I grew up in a tightly knit, loving, Christian family and I had a group of close friends at school, most of whom went to church with their parents but sort of rolled their eyes at my Jesus-freak-ness. But at youth group and the Bible studies I attended, my devotion was normal, even encouraged. I could hang out with other kids who loved Jesus as much as I did, who were trying to figure out how to be good and faithful people as they navigated the halls of high school. And for six years, those other Jesus-freak teenagers were my people.

I sang with the worship band and led prayers at youth group. I worked diligently through the homework questions before Teen CBS each week. I had a black WWJD bracelet and a whole drawerful of Christian-themed T-shirts. (I still have a couple of them somewhere.)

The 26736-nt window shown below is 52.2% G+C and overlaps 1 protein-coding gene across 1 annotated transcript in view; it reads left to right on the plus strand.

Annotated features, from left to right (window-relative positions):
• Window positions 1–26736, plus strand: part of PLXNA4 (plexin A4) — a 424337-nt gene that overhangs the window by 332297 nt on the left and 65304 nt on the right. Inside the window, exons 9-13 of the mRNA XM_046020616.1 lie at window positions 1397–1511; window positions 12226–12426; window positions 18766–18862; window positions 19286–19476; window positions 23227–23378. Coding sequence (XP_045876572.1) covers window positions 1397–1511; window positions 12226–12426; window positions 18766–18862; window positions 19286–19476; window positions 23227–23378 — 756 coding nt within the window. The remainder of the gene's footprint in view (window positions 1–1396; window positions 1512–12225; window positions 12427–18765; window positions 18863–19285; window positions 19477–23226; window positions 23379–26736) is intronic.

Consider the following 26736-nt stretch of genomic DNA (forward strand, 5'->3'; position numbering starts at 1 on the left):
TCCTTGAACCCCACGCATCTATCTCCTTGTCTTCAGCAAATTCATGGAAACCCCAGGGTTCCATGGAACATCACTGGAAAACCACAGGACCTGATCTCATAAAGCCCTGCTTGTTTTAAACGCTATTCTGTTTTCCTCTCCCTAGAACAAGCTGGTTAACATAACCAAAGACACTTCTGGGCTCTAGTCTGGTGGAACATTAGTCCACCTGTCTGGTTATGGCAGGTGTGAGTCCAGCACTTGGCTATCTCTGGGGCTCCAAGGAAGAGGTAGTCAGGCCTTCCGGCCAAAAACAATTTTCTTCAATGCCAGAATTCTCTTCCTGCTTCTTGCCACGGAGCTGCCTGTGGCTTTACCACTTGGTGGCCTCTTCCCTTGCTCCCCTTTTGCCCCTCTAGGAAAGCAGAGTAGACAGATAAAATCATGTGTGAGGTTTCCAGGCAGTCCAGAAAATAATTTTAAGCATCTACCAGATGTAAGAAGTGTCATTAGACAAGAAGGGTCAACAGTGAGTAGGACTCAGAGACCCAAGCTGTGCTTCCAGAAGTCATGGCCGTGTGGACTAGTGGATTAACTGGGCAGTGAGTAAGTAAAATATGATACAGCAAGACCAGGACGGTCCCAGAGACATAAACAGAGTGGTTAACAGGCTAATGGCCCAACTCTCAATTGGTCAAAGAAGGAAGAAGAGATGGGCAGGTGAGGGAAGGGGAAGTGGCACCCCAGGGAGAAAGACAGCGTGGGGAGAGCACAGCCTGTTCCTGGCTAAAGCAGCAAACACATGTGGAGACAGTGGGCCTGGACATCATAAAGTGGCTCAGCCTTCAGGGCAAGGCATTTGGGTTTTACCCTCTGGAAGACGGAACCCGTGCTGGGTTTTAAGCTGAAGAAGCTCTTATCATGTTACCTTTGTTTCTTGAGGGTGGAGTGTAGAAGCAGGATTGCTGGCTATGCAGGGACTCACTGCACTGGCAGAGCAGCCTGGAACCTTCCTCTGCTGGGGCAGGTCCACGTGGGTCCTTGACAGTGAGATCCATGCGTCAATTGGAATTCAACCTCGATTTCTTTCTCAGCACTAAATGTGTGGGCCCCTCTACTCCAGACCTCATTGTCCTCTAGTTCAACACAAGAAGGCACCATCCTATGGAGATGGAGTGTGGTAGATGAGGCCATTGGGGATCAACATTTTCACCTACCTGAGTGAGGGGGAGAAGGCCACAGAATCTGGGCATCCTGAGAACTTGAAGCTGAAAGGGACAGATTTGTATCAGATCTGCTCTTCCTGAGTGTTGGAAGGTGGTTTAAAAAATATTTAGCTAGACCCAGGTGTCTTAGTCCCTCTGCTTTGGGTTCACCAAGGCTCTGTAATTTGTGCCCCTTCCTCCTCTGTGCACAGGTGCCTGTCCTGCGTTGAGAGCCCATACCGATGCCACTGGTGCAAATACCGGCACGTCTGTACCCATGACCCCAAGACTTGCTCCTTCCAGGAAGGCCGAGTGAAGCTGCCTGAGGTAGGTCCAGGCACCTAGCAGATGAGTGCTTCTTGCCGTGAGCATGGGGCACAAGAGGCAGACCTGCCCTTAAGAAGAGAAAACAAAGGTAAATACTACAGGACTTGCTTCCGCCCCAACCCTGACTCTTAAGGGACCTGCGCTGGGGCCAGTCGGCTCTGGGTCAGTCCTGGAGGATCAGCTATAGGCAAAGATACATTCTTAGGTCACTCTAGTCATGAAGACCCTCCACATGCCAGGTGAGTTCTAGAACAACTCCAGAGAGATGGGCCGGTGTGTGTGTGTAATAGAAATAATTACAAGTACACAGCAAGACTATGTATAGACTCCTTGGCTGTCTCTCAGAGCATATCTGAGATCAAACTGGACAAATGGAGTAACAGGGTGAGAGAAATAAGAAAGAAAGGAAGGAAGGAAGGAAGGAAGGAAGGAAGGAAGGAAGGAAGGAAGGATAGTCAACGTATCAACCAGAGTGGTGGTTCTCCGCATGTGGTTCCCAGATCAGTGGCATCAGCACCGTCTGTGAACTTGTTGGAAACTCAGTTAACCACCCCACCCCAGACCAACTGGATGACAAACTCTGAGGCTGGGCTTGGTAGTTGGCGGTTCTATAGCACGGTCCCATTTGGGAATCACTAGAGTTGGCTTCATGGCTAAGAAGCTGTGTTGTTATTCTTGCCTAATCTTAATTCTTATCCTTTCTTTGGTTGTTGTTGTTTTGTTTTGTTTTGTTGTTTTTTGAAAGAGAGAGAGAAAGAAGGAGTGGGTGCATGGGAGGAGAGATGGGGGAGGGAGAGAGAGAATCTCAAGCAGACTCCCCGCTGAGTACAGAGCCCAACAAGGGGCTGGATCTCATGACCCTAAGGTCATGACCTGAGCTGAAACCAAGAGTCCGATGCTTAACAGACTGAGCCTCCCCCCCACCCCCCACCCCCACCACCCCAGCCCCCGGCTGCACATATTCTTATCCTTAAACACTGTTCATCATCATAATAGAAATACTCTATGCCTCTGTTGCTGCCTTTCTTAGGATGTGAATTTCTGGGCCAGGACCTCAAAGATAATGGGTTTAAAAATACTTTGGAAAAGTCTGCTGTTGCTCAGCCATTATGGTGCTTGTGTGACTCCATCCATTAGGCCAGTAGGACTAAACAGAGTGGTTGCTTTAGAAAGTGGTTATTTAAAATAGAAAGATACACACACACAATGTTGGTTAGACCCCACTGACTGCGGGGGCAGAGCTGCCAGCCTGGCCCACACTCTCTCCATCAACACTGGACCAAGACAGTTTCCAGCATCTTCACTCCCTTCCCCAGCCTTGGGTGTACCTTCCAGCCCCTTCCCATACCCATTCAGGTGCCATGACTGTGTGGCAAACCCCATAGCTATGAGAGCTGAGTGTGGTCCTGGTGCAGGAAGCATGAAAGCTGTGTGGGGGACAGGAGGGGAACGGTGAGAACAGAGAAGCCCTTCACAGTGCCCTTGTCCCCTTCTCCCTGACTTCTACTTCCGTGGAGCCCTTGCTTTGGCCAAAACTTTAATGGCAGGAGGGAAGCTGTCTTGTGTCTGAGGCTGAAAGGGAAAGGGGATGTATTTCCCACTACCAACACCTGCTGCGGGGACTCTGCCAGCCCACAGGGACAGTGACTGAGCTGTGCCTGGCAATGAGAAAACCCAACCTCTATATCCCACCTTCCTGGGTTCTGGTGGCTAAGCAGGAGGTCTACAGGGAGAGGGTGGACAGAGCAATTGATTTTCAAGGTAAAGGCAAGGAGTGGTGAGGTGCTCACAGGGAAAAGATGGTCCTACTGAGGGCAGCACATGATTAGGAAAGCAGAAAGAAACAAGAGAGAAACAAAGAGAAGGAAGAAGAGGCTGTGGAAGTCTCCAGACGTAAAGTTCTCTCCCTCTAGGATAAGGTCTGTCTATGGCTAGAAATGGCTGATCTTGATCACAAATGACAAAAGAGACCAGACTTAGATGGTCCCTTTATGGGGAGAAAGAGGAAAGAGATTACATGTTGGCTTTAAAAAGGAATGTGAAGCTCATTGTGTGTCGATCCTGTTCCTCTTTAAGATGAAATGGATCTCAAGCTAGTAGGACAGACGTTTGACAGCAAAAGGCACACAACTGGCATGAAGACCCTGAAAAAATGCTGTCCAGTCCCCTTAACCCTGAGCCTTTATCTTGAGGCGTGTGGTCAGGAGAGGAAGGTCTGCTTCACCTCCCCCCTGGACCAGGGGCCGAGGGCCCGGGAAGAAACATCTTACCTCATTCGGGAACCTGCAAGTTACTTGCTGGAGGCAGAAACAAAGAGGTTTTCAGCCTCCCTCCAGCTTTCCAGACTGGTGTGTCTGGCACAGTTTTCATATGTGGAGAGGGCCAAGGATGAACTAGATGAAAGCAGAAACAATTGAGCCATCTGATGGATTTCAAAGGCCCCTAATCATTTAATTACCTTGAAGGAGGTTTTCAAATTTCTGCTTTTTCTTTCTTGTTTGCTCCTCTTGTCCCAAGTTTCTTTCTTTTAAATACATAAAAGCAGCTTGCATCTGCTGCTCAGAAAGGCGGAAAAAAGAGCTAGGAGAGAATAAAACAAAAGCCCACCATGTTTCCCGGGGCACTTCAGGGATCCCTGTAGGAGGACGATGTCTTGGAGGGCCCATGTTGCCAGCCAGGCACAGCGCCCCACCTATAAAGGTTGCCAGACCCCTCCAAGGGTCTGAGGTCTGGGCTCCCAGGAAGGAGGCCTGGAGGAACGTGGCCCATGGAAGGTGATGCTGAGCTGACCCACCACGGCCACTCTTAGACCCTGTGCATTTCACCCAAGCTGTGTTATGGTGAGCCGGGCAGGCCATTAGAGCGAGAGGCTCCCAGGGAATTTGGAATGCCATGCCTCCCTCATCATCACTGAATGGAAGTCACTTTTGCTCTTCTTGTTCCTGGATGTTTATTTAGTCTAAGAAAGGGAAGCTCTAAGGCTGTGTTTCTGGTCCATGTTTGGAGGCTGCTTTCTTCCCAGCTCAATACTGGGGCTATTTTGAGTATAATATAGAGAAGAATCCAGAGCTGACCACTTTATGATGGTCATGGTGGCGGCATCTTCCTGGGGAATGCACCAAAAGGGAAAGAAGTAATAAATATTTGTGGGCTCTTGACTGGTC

When I was a sophomore in high school, a handsome senior (whom I later dated) asked me to sing with the praise band at a new lunchtime club called the Fellowship of Christian Musicians. The audience was mostly our fellow band nerds, and they mostly came for the free food and the fun of singing songs with goofy motions. There was never any preaching or theological debate at FCM; it was simply a loud, friendly, loosely connected community, fueled by trays of Bagel Bites and taquitos pulled warm from the oven by a few dedicated parents.

And here is what it took me a long time to understand: that was enough.

I grew up in a denomination that prizes words, specifically the words of the Bible (usually interpreted a certain way) and the words of respected theologians. It also prizes testimony, the retelling of one’s own faith story, even one as quiet and nondramatic as mine. Salvation, according to a lot of its pastors, depends on a specific set of words (the Sinner’s Prayer). Baptism (adult baptism, by immersion) is accompanied by a public “confession of faith.” Rhetorical arguments for faith – even when one is literally preaching to the choir – are encouraged.

As a lifelong bookworm, I felt right at home among all those words. But I sometimes became uneasy when participating in a faith activity that didn’t involve preaching or praying, that lacked a neat rhetorical way of tying it all together.